What Iceland's mountains lack in elevation, they make up for with stark, wild beauty. Iceland is one of the most active volcanic regions on earth. For this reason, the mountains develop unique step formations, when multiple layers of past lava flows, erode away. On top of this grows the Icelandic grass, which can range from brilliant green to golden yellow, depending on the season. Iceland is truly a dream location for hiking and landscape exploration.
But with so many mountains to choose from, where should you start? If time is of the essence, consider Akrafjall which offers one of the best views in western Iceland. Located north of Hvalfjörður (whale fjord) on the Akranes peninsula, Akrafjall is merely a half hour drive from downtown Reykjavik. There is a trail most of the way to the summit and the time required will be 2 to 5 hours depending on your level of fitness. Views from the summit are extensive and include surrounding fjords, valleys, mountains, and the sea. It's also possible to make out distant Reykjavic as well as the town of Akranes far below. Icelandic sea gulls nest in the cliffs, so you are likely to see a few while you are up there.
Akrafjall is a mountain with two main summits, divided by the valley Berjadalur which was cut out by a glacier. The north summit Geirmundartindur (643 meters) is the high point, while the more popular south summit Háihnúkur (553 meters) is somewhat shorter. From the town of Akranes these two summits take on a striking appearance. For some amazing photographs of Akrafjall, including the northern lights and all types of conditions, please visit this gallery.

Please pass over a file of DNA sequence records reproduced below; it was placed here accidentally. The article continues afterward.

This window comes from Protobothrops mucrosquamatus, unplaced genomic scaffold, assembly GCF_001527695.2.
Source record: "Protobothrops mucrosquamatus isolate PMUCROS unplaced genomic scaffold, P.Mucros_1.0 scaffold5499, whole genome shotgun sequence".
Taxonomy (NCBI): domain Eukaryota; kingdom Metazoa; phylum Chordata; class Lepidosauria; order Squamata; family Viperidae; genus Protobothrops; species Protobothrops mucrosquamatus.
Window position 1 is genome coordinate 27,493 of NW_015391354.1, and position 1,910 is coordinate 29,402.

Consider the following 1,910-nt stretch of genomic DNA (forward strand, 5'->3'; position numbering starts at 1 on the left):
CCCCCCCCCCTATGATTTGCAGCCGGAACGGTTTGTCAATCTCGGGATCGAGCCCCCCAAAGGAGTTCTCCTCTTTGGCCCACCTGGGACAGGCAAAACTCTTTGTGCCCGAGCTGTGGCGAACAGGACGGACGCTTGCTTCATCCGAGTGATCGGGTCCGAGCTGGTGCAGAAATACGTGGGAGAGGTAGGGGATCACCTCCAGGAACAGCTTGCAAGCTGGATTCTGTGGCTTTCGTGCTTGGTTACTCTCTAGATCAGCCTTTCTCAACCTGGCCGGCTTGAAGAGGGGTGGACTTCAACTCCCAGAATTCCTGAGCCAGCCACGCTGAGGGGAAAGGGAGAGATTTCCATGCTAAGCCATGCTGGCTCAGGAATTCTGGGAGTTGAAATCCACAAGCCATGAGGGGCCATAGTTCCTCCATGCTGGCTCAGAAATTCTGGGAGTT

For those hikers who are not in a hurry, a loop route exists exists which combines the two main summits along with other minor high points. This loop changes 600 meters in elevation and travels roughly 10 kilometers. There are other hiking options for those who are nor summit-driven. It's also possible to hike near the Berjadalsá River or along the base of the west face of Geirmundartindur where you can find the remains of a military aircraft which crashed in 1955.
To reach either Geirmundartindur or Háihnúkur, park at Akranes Water Works car park near the dam, in the area of Fosskot. There are two places to park and start your trek so make sure you begin on the correct side of the Berjadalsá River. These trails are easy to follow but they may become indistinct higher up on the mountain so some walking on grasses or spongy ground-cover might be necessary.
Before reaching the top of Geirmundartindur, you will pass several false summits, the first of which appears very sharp from a distance. Strangely, there are several guest registers located on the mountain, not including the ones on summits. Feel free to sign in and mention where you are visiting from. From Fosskot to the summit of Geirmundartindur is a hike of 580 meters.
From downtown Reykjavic, drive east on Vesturlandsvegur (Hwy 41 / Hwy 1) as it leaves town and curves around to the north. Follow this main road for 13.5 kilometers to where it becomes Þjóðvegur (Hwy 1). Continue north on Þjóðvegur (Hwy 1) for 14.5 kilometers to Hvalfjörður Tunnel. Turn left and drive north through the 5 kilomter long tunnel. Emerging on the other side, turn left onto Kalmansbraut (Road 51) and proceed another 2 kilometers around the south side of Akrafjall. Turn right onto a gravel road which leads to the Vatnsból Reservoir in Fosskot.
Total distance from Reykjavic, 40 kilometers.
Háihnúkur Summit at Dusk:
Hiking the Green Grass to Háihnúkur in August: